Was this your first illustrating job out of school? How did this project come your way?

No, this came about a few years after me starting. My agent sent me a message asking if I would like to do it and of course it was a yes!

Was the board book I Love You to the Moon written by Elizabeth Bennettin 2014 the first board book you illustrated?

No, but it was the first young board book I did.

How did you get that contract? 

My agent from the U.S emailed me with the commission, I think this was the beginning of me as an artist working with international clients.

Was Porcupine’s Pie (Woodland Friends) by Laura Renauldyour first picture book you illustrated?

This project came in a couple of years ago from my agent, and as illustrating any kind of woodland animal or setting is a favourite of mine, I couldn’t help being very excited to start this with Beaming Books publishing.

How did you get that contract?

I always have to thank my hard working agents finding me lovely jobs!

How long have you been represented by Arabella Stein at the Bright Children’s Agency?

The Bright Agency have represented me since the beginning of my illustration career, and I have been working with Arabella specifically for the past four years.

How did the two of you connect?

I was in the agency’s offices one day for a meeting. I just happened to ask Arabella for some advice on a story I had been working on and felt I had met my creative soulmate! I adore her drive and outlook on life, the everyday and creative.

How many books have you illustrated in this Superfairies series? Do you think there will be more books added?

There are nine books in the series , in which I illustrated all. As there are quite a few I don’t think there is any chance of doing any more soon, however I would love to do more of the series. It was really a great creative time to create a magical world. Janey Jones (the author) is an extremely talented person to work with.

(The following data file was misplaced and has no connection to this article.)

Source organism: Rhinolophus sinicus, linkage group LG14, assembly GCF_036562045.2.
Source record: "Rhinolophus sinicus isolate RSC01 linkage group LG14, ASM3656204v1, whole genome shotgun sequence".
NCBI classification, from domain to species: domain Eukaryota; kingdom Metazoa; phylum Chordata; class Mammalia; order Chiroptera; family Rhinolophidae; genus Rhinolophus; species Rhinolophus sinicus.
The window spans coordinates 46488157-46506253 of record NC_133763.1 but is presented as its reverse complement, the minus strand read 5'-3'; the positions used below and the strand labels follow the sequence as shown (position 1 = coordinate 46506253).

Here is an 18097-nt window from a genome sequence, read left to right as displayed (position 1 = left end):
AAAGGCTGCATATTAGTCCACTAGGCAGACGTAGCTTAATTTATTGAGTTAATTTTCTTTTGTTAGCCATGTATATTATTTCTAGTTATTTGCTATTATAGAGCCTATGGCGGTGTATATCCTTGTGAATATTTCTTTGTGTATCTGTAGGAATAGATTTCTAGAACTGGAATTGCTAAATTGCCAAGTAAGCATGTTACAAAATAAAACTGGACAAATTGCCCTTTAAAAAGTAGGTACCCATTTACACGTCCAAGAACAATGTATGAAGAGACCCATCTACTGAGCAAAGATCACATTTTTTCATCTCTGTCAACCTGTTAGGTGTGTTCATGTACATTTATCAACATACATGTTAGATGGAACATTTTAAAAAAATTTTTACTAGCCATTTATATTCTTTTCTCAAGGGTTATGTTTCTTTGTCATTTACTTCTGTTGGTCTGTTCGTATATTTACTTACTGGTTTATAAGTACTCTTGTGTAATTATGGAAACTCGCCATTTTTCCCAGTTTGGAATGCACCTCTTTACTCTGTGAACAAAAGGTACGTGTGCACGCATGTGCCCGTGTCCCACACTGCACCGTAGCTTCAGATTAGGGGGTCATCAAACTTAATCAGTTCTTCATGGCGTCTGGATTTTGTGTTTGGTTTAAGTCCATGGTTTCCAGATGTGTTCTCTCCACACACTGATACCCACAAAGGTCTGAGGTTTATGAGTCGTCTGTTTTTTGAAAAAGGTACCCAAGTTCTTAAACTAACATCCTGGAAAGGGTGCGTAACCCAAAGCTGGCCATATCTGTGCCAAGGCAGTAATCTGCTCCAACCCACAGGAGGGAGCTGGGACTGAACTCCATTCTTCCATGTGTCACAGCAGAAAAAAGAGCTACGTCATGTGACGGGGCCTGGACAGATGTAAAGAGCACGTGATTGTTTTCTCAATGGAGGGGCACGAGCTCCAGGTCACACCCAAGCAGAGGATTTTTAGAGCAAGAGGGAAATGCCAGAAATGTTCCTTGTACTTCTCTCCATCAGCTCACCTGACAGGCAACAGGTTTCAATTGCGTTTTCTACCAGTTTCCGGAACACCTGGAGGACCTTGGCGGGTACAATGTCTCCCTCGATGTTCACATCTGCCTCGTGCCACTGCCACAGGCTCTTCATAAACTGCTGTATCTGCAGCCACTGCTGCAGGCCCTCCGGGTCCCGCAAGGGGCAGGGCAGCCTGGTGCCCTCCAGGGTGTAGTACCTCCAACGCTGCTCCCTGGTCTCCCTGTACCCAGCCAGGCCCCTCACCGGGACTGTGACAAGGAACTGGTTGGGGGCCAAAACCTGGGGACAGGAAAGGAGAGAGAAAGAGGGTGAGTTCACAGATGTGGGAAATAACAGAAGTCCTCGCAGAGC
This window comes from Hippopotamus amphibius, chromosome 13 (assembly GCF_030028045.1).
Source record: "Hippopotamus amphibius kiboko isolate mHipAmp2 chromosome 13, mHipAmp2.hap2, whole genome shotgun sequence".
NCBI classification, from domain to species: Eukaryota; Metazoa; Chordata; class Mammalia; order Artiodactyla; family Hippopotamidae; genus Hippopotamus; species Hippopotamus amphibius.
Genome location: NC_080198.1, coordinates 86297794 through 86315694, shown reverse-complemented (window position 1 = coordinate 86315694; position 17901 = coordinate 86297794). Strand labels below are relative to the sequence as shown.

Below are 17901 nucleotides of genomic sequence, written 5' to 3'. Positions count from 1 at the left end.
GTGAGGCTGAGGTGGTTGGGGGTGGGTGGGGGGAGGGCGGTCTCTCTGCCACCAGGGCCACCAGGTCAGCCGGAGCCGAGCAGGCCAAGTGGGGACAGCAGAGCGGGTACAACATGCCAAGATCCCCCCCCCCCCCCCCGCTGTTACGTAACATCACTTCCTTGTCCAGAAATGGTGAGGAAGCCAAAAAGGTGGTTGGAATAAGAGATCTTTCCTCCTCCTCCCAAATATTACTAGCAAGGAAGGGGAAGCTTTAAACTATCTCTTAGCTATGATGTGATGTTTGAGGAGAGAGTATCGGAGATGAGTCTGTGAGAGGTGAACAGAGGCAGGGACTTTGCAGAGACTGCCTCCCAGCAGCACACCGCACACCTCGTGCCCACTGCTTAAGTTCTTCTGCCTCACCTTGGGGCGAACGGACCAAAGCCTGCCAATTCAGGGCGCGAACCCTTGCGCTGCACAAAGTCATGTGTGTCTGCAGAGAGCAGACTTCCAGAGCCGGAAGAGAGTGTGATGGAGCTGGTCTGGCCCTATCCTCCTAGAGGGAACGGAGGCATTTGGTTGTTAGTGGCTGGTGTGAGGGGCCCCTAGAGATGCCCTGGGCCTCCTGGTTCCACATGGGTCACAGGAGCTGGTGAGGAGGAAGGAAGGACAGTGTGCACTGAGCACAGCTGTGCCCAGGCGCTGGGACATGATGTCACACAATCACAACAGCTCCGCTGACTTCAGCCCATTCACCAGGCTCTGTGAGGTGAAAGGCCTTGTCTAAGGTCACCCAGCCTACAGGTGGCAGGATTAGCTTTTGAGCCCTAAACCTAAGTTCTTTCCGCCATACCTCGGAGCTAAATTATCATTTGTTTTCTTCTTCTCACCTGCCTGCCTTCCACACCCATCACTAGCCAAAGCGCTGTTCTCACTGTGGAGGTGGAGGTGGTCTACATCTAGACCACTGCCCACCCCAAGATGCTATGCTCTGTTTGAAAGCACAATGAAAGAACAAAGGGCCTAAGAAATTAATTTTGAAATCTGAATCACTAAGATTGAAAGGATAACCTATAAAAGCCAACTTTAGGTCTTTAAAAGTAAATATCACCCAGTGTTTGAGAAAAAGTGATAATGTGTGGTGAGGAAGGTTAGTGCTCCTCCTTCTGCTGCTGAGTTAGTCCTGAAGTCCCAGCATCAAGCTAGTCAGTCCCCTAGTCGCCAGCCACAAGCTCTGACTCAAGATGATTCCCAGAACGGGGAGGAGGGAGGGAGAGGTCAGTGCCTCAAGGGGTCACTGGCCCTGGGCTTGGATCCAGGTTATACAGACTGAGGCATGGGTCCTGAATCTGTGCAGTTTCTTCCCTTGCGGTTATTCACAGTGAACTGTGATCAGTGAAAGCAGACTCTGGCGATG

You illustrated The Town Mouse and the Country Mouse (Classic Fables in Rhythm and Rhyme) published – January 1, 2019. How does the music work in the book? Is there a button that activated the music?

I believe the music is included with a button and there is a scan code to download as well.

How long did it take you to illustrate The Pirate Tree?

There was a very quick turn around with the Pirate Tree, if I remember correctly I managed to colour this up in just under two weeks!

Was MAY I COME IN your first illustrated book with Sleeping Bear Press?

Yes this was my first one with Sleeping Bear Press. they were a publisher I had been really wanting to work with. I’ve always thought how beautiful their catalogue is.

Did you use any cut paper while creating the illustrations for this book?

I didn’t, I work digitally whilst making my own textures and paintbrush from natural mark making or photographs.

This year Little Turtle and the Changing Sea written by Becky Davies was published by Tiger Tales, but a Spanish version came out in 2019 by another publisher. Is there any interesting story about how this transpired? 

I believe Becky wanted to write a story that was current to what we are all talking about, especially our children. This is a topic that should be on everyone’s radar so to speak. We wanted to create a book that had a lot of impact visually as well as dealing with a very important message about our natural world, and our responsibility to it.

Is Clarence’s Topsy-Turvy Shabbat that came out in April, a short picture book or a board book?

Clarence’s Topsy-Turvy Shabbat is a short picture book with religious content, and also a very cheeky monster in it too!

I just featured OUR WORLD IS WHOLE on Writing and Illustrating. BTW. you did a great job illustrating that book. Was this part of the contract you signed to illustrate MAY I COME IN with Sleeping Bear Press the previous year?

Thank you so much. This project came in separately, again the whole process with Sleeping Bear Press was just a delight from start to finish. They always give me so much creative freedom.